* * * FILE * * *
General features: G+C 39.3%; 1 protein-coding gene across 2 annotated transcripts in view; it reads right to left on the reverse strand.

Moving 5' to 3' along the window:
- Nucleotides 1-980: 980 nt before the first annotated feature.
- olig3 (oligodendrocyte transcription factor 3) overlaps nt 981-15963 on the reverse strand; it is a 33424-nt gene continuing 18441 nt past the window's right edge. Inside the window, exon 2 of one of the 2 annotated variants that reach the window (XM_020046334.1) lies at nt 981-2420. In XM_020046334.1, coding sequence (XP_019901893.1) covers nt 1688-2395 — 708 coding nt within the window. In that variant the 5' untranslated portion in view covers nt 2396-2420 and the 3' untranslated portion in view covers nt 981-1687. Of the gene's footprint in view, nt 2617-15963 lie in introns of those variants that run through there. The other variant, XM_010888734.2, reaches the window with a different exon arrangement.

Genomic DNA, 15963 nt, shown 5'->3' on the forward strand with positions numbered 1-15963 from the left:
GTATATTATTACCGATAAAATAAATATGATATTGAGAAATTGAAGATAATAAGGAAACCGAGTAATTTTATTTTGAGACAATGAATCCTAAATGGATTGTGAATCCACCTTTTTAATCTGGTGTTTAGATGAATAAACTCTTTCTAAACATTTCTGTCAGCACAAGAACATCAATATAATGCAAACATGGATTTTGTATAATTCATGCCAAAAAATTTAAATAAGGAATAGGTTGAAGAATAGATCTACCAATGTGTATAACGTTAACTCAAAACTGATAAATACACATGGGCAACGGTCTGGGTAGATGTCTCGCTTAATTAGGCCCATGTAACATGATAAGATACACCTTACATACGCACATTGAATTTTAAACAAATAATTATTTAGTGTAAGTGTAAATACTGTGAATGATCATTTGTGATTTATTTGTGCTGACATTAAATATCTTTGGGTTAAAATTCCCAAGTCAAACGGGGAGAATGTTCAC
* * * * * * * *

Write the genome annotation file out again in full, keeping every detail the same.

General features: G+C 39.3%; 1 protein-coding gene across 2 annotated transcripts in view; it reads right to left on the reverse strand.

Moving 5' to 3' along the window:
- Nucleotides 1-980: 980 nt before the first annotated feature.
- olig3 (oligodendrocyte transcription factor 3) overlaps nt 981-15963 on the reverse strand; it is a 33424-nt gene continuing 18441 nt past the window's right edge. Inside the window, exon 2 of one of the 2 annotated variants that reach the window (XM_020046334.1) lies at nt 981-2420. In XM_020046334.1, coding sequence (XP_019901893.1) covers nt 1688-2395 — 708 coding nt within the window. In that variant the 5' untranslated portion in view covers nt 2396-2420 and the 3' untranslated portion in view covers nt 981-1687. Of the gene's footprint in view, nt 2617-15963 lie in introns of those variants that run through there. The other variant, XM_010888734.2, reaches the window with a different exon arrangement.

Genomic DNA, 15963 nt, shown 5'->3' on the forward strand with positions numbered 1-15963 from the left:
GTATATTATTACCGATAAAATAAATATGATATTGAGAAATTGAAGATAATAAGGAAACCGAGTAATTTTATTTTGAGACAATGAATCCTAAATGGATTGTGAATCCACCTTTTTAATCTGGTGTTTAGATGAATAAACTCTTTCTAAACATTTCTGTCAGCACAAGAACATCAATATAATGCAAACATGGATTTTGTATAATTCATGCCAAAAAATTTAAATAAGGAATAGGTTGAAGAATAGATCTACCAATGTGTATAACGTTAACTCAAAACTGATAAATACACATGGGCAACGGTCTGGGTAGATGTCTCGCTTAATTAGGCCCATGTAACATGATAAGATACACCTTACATACGCACATTGAATTTTAAACAAATAATTATTTAGTGTAAGTGTAAATACTGTGAATGATCATTTGTGATTTATTTGTGCTGACATTAAATATCTTTGGGTTAAAATTCCCAAGTCAAACGGGGAGAATGTTCAC